But if you’re always scrambling for meals and find you’re wasting time, food, money, or energy with your method, then you might want to rethink what you’re doing.

Shared at No Ordinary Blog Hop, Encourage One Another Wednesday, Women Living Well Wednesdays, Works For Me Wednesday Simple Lives ThursdayRaising Homemakers, and Frugal Friday.

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22 Comments

  1. Jennifer says:

    True, true, true! I make a menu suggestion or list of meals I have on hand and then we pick from those to fit the whim of the moment or what’s going on that day. I may write a plan for the week, but it never turns out that way, but I am OK with that as I go into it knowing it’s a sketchy plan at best. I am usually the one with strong food preferences. The husband and kids just And it boils down to how it works for the individual. Just like cleaning routines and laundry days.

    1. Annie Kate says:

      Yes, just like cleaning routines and laundry days. 🙂 Good point.

  2. Becca says:

    I do plan menus, but often I make a plan that requires no new shopping, because we keep a lot of food on hand and stock up on whatever’s on sale. I plan no more than a week in advance, usually only 3-4 days.

    1. Annie Kate says:

      Yes, if you keep food on hand, you can plan so you don’t need to go out shopping. I like that.

  3. I really LOVED this post. You dis-cribbed what we do in a nutshell. And yes it was fine time that you did share the pantry method. It is a very good method indeed. [o= Well said!

    Blessings and ((HUGS))
    -Mary

    1. Annie Kate says:

      Thanks, Mary!

  4. Elise says:

    I’m so glad I’m not the only one! I gave menu planning an honest try, but it just didn’t work for us.
    We also use the “pantry principle” although i’d never heard it called that. 🙂

    1. Annie Kate says:

      Yes, I, too, felt like the only one who had tried menu planning but not gotten it to work. Different people are different, and what works for one family will not necessarily work for another.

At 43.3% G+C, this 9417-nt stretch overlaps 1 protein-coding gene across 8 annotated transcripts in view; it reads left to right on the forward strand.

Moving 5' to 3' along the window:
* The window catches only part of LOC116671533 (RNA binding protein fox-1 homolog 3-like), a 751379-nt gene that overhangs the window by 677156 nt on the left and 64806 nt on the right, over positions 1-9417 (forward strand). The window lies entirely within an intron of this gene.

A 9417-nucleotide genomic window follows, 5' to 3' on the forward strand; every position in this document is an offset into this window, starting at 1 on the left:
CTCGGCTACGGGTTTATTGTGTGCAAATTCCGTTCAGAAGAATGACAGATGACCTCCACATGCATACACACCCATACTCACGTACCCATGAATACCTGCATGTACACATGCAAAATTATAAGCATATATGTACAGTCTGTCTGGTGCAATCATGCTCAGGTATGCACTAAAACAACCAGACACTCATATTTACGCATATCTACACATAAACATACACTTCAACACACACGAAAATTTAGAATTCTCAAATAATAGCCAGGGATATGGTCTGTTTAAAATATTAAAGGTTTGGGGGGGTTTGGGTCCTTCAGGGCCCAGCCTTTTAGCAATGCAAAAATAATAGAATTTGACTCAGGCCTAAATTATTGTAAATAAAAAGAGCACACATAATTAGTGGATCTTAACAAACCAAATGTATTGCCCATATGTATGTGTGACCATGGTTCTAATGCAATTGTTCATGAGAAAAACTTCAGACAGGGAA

5. JoAnn says:

    We don’t use menus like I use to, and I guess we sort of use the pantry method, though we don’t grow our own things. I guess we do an in between the two. 🙂

    1. Annie Kate says:

      That’s a great way of approaching things! 🙂

  6. Jamie says:

    I do monthly menu planning & it works great for me. It saves the wondering of “what will i make today?”. I am flexible with the menu though & change it up as I go.

    I agree with all the reasons you listed & they all describe me but for me that is all the more reason to menu plan. It saves time & money & stress.

    1. Annie Kate says:

      You know, I think for some people planning causes stress, and for some people it saves stress.

      This also seems to be true for menu planning, daily schedules, homeschool planning, and housecleaning.

      I’m glad you’ve found what works for your family.

  7. Kim says:

    There are many ways to tackle the issues of running a household, and I appreciate your take on the pantry principle. While cooking with a group of women once a month sounds like fun (I used to run an inn with my family, and we would cook breakfast as a group), I think that at this season in my life, where my hubbie and I are pretty much empty nestors, the pantry principle is probably the better solution for us. Thanks for bringing it to my attention. I was a fan of Amy D. very, very long ago, and had completely forgotten about it.

    1. Annie Kate says:

      Oh, that sounds interesting, cooking with lots of women once a month! It must have been a lot of fun.